From commuter to public authority – via mobility provider and energy supplier – these are the questions you should be asking.
When it comes to mobility, we may know the direction of travel but not necessarily how to get there nor the questions to ask along the way.
From tram to train, from bus to bicycle, how do we combine modes of transport to create journeys that can be planned, booked and paid for seamlessly?
Consider the commuter. First, she needs to arrange a trip. She may need to share a car, a bike or a scooter. Or perhaps she will choose to use more conventional public transport: train, bus or tram. Either way, she will need to get a ticket or confirm a booking. She might need to park a car, pay a toll or seek help and advice from a customer care desk. Without considering other scenarios, we have already accounted for six modes of transport plus the provision of ticketing, tolling and customer care services
As we noted in my previous post Mobility Progress in 2019: What We Know So Far... the inexorable rise of the urban dweller means we are not in the business of reducing transport flows but making those flows more efficient.
The picture painted above is evidence, if ever needed, that mobility is an ecosystem play. And it raises a series of issues for those with interlocking roles. In short, the question we are asking in this post is this: What is your mobility challenge?
Let’s consider that question through the eyes of five key stakeholders:
1. Citizens / commuters / consumers
Several years ago, a survey across 19 major European cities showed that 43% of commuters agreed with the statement, “public transport provision will heavily affect my choice(s) of where to live and work.” For public transport provision then, read mobility now. When it comes to today’s urban commuter considerations turn not only to cost, availability and frequency but to pollution, congestion and carbon footprint. Considerations turn, too, to whether to share, rent or pool provision rather than own a vehicle.
Finally, the consumer is asking when is the right time to make the move. How, in other words, do they prevent opting for soon-to-be obsolete technology or services? How do ensure they choose VHS and not Betamax?
2. Mobility providers (including OEMs)
The world of the original equipment manufacturers (OEMs) was once simple. They were car makers or they made parts for other car makers. Today they join public transport operators in becoming service providers, making their vehicles available to share or rent. And once accustomed to their new role, OEMs – alongside more traditional mobility providers – must consider five issues, at least.
First, they must work out how they respond to the shift to electric vehicles (EVs). Do they commit fully or operate a dual EV / combustion engine approach? Second, how do they meet customer experience expectations of users who have not just chosen to go digital first, but smartphone first?
Third, how do mobility providers interact? Should they team up and offer end-to-end access or should they ring fence their unique place in the market? Fourth, and related, should they share their data (customer behaviour, traffic flows and so on) or keep this valuable intellectual property to themselves? Fifth, and finally, how do they comply with the rules and regulations of the cities in which they operate?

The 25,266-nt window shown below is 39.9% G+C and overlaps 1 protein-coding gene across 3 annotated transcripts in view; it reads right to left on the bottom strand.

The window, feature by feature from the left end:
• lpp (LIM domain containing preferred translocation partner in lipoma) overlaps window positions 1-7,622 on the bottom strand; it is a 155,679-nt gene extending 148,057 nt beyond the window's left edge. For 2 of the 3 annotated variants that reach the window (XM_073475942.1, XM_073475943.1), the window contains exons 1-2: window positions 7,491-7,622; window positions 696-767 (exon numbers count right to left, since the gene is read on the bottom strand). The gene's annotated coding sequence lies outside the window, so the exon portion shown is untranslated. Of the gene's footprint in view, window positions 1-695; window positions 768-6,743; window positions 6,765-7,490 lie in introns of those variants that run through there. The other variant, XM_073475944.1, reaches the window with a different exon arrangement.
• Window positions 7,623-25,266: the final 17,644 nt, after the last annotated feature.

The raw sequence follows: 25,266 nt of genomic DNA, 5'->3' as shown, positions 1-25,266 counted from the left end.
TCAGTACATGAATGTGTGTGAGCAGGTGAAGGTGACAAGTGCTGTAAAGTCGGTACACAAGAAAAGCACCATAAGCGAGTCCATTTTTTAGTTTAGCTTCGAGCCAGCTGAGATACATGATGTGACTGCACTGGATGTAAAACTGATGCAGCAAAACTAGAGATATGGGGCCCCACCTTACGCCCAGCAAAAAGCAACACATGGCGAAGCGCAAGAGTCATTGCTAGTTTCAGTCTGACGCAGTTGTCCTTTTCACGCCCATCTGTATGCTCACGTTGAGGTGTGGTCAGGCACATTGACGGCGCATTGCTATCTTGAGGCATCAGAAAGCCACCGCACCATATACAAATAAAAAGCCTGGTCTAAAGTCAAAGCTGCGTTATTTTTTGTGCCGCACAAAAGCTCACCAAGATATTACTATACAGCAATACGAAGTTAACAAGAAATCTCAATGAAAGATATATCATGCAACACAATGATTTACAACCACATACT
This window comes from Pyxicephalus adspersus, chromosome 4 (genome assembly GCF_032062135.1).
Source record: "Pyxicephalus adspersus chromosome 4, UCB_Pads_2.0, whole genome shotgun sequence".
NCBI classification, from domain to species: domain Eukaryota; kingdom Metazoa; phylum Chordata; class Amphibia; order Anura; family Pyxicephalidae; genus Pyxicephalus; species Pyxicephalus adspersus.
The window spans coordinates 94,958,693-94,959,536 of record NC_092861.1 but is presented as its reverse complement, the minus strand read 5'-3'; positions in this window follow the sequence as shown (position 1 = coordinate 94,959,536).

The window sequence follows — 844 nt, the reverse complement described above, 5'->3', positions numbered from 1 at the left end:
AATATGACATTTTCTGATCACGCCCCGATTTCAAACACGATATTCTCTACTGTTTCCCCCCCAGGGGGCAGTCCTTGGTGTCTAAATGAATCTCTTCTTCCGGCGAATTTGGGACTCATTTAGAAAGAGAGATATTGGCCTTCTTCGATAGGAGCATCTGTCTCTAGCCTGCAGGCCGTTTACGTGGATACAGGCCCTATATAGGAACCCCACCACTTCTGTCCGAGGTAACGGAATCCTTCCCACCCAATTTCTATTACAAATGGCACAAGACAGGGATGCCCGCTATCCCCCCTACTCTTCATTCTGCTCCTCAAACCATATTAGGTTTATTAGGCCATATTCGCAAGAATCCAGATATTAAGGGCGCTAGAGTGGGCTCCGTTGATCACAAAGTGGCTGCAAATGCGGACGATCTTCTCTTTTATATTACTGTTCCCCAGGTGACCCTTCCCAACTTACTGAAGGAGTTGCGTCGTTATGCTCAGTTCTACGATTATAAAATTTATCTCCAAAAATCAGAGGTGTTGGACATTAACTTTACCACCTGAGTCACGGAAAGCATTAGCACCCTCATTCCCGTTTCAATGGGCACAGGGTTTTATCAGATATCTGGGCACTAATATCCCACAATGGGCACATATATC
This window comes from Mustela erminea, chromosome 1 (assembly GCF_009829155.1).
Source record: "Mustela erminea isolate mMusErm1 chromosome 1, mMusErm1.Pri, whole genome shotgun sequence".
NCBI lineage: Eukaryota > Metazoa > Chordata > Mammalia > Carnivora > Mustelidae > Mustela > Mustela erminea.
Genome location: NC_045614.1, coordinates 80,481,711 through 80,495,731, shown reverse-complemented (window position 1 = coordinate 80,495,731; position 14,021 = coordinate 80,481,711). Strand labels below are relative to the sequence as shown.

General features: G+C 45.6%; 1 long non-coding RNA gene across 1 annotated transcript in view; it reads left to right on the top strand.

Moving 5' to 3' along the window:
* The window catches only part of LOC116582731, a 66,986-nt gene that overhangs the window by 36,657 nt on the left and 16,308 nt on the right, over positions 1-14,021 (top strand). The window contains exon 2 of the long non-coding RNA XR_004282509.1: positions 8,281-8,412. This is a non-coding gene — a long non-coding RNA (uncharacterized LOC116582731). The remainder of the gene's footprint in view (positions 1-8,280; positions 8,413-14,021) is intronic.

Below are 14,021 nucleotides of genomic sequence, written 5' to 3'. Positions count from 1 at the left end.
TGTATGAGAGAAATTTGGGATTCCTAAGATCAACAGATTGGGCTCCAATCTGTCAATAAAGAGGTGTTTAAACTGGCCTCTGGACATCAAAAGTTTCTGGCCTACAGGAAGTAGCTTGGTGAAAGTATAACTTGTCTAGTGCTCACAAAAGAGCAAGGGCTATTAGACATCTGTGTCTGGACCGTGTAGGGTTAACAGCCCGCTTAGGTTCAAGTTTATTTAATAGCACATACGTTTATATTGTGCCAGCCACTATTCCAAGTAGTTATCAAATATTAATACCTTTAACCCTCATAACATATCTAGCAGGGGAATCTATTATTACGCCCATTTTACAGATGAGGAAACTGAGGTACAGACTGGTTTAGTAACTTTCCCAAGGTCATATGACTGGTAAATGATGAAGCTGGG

3. Energy suppliers
Like the mobility providers, the shift to electric looms large for energy suppliers. How do they become part of the EV-charging future market? How do they cater for charging within the city, in homes and on the road? How do they meet high demand while use incentives and nudges to smooth out peaks and troughs of usage? Finally, how do they add value by delivering ‘smart utilities’ for smart cities?
4. Telecoms suppliers
On one level telecoms are in a very strong position. Without the smartphone and connectivity there is no smart city, no mobility. Without a 5G network, there is no autonomous vehicle. Questions remain however. Not least, how do they best monetise their service? Who do they team up with and who do they avoid? And how do they deliver a reliable, uninterrupted service upon which future mobility depends?
5. Public authorities
Where other stakeholders can provide services that speak to a subset of the urban population, public authorities must provide for all. This places them in a uniquely challenging position. How, in other words, do they provide mobility as a public service? They must define rules and regulations, address pollution and other environmental concerns, create more efficient traffic flows, and ensure infrastructure meets need. They also have a duty to ensure that mobility works for the digitally disenfranchised. They can leave nobody behind. In that, they perhaps face the biggest issue of all.
At Conduent, we spend every day asking questions like those I’ve posed above. And we believe mobility can only be truly realised if delivered as-a-service. That requires radical thinking front- and back-end.
The first step for all stakeholders is understanding your own challenge – or set of challenges.
Jean-Marie Vial will be attending Autonomy & The Urban Mobility Summit on 16-17 October in Paris. To connect with Jean-Marie and his colleagues at the event, email: firstname.lastname@example.org #Autonomy2019
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